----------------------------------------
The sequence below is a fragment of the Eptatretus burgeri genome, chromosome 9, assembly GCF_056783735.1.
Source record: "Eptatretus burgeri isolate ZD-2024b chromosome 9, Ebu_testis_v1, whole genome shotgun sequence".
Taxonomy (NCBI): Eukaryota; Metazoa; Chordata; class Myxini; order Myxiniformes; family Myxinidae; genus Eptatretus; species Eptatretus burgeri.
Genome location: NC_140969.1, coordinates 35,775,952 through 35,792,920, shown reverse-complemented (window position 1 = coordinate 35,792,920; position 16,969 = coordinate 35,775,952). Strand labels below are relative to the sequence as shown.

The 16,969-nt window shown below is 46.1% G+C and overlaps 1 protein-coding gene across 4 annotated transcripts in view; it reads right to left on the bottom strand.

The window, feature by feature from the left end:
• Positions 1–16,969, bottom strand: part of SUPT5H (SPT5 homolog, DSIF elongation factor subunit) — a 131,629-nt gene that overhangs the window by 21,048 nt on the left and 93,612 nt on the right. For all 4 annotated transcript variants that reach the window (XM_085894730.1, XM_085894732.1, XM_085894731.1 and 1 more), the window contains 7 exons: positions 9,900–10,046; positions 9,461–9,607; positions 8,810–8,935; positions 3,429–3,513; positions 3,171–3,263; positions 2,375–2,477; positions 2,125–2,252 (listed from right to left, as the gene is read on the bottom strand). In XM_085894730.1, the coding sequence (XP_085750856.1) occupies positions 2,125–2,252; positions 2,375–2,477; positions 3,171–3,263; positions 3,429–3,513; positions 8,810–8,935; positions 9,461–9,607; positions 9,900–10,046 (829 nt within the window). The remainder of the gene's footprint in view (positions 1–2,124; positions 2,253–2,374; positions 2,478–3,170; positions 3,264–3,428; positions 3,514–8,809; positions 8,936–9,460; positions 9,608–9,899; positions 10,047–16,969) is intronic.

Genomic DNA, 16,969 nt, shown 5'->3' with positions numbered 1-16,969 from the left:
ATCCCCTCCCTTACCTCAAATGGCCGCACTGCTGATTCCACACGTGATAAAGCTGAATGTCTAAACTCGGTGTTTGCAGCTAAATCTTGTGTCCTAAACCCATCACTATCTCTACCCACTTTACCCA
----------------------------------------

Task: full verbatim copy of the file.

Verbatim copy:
The sequence below is a fragment of the Eptatretus burgeri genome, chromosome 9, assembly GCF_056783735.1.
Source record: "Eptatretus burgeri isolate ZD-2024b chromosome 9, Ebu_testis_v1, whole genome shotgun sequence".
Taxonomy (NCBI): Eukaryota; Metazoa; Chordata; class Myxini; order Myxiniformes; family Myxinidae; genus Eptatretus; species Eptatretus burgeri.
Genome location: NC_140969.1, coordinates 35,775,952 through 35,792,920, shown reverse-complemented (window position 1 = coordinate 35,792,920; position 16,969 = coordinate 35,775,952). Strand labels below are relative to the sequence as shown.

The 16,969-nt window shown below is 46.1% G+C and overlaps 1 protein-coding gene across 4 annotated transcripts in view; it reads right to left on the bottom strand.

The window, feature by feature from the left end:
• Positions 1–16,969, bottom strand: part of SUPT5H (SPT5 homolog, DSIF elongation factor subunit) — a 131,629-nt gene that overhangs the window by 21,048 nt on the left and 93,612 nt on the right. For all 4 annotated transcript variants that reach the window (XM_085894730.1, XM_085894732.1, XM_085894731.1 and 1 more), the window contains 7 exons: positions 9,900–10,046; positions 9,461–9,607; positions 8,810–8,935; positions 3,429–3,513; positions 3,171–3,263; positions 2,375–2,477; positions 2,125–2,252 (listed from right to left, as the gene is read on the bottom strand). In XM_085894730.1, the coding sequence (XP_085750856.1) occupies positions 2,125–2,252; positions 2,375–2,477; positions 3,171–3,263; positions 3,429–3,513; positions 8,810–8,935; positions 9,461–9,607; positions 9,900–10,046 (829 nt within the window). The remainder of the gene's footprint in view (positions 1–2,124; positions 2,253–2,374; positions 2,478–3,170; positions 3,264–3,428; positions 3,514–8,809; positions 8,936–9,460; positions 9,608–9,899; positions 10,047–16,969) is intronic.

Genomic DNA, 16,969 nt, shown 5'->3' with positions numbered 1-16,969 from the left:
ATCCCCTCCCTTACCTCAAATGGCCGCACTGCTGATTCCACACGTGATAAAGCTGAATGTCTAAACTCGGTGTTTGCAGCTAAATCTTGTGTCCTAAACCCATCACTATCTCTACCCACTTTACCCA